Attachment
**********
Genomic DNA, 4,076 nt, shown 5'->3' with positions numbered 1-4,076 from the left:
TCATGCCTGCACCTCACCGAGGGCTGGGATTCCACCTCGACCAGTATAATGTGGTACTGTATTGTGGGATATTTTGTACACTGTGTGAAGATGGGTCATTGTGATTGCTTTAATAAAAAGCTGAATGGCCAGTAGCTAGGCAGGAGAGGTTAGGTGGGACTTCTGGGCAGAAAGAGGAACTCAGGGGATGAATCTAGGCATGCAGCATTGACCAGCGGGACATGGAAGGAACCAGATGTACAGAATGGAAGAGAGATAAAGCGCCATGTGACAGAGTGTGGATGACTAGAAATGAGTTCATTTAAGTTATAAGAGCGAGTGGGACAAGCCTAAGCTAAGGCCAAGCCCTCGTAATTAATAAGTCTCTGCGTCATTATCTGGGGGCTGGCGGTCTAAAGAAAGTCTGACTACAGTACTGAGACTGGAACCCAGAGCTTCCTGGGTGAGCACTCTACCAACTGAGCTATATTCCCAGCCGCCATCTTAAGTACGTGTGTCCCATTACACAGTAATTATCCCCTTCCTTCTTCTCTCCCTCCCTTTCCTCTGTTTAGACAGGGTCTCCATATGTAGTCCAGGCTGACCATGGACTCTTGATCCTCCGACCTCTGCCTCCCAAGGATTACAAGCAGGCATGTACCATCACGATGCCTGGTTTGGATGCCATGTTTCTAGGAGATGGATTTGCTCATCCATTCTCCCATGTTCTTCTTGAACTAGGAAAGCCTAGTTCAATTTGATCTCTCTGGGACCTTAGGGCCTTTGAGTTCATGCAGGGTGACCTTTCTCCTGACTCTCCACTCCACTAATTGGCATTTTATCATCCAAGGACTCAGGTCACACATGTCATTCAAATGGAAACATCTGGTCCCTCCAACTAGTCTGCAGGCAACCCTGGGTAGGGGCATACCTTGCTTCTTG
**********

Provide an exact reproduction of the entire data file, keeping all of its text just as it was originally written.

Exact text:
Genomic DNA, 4,076 nt, shown 5'->3' with positions numbered 1-4,076 from the left:
TCATGCCTGCACCTCACCGAGGGCTGGGATTCCACCTCGACCAGTATAATGTGGTACTGTATTGTGGGATATTTTGTACACTGTGTGAAGATGGGTCATTGTGATTGCTTTAATAAAAAGCTGAATGGCCAGTAGCTAGGCAGGAGAGGTTAGGTGGGACTTCTGGGCAGAAAGAGGAACTCAGGGGATGAATCTAGGCATGCAGCATTGACCAGCGGGACATGGAAGGAACCAGATGTACAGAATGGAAGAGAGATAAAGCGCCATGTGACAGAGTGTGGATGACTAGAAATGAGTTCATTTAAGTTATAAGAGCGAGTGGGACAAGCCTAAGCTAAGGCCAAGCCCTCGTAATTAATAAGTCTCTGCGTCATTATCTGGGGGCTGGCGGTCTAAAGAAAGTCTGACTACAGTACTGAGACTGGAACCCAGAGCTTCCTGGGTGAGCACTCTACCAACTGAGCTATATTCCCAGCCGCCATCTTAAGTACGTGTGTCCCATTACACAGTAATTATCCCCTTCCTTCTTCTCTCCCTCCCTTTCCTCTGTTTAGACAGGGTCTCCATATGTAGTCCAGGCTGACCATGGACTCTTGATCCTCCGACCTCTGCCTCCCAAGGATTACAAGCAGGCATGTACCATCACGATGCCTGGTTTGGATGCCATGTTTCTAGGAGATGGATTTGCTCATCCATTCTCCCATGTTCTTCTTGAACTAGGAAAGCCTAGTTCAATTTGATCTCTCTGGGACCTTAGGGCCTTTGAGTTCATGCAGGGTGACCTTTCTCCTGACTCTCCACTCCACTAATTGGCATTTTATCATCCAAGGACTCAGGTCACACATGTCATTCAAATGGAAACATCTGGTCCCTCCAACTAGTCTGCAGGCAACCCTGGGTAGGGGCATACCTTGCTTCTTG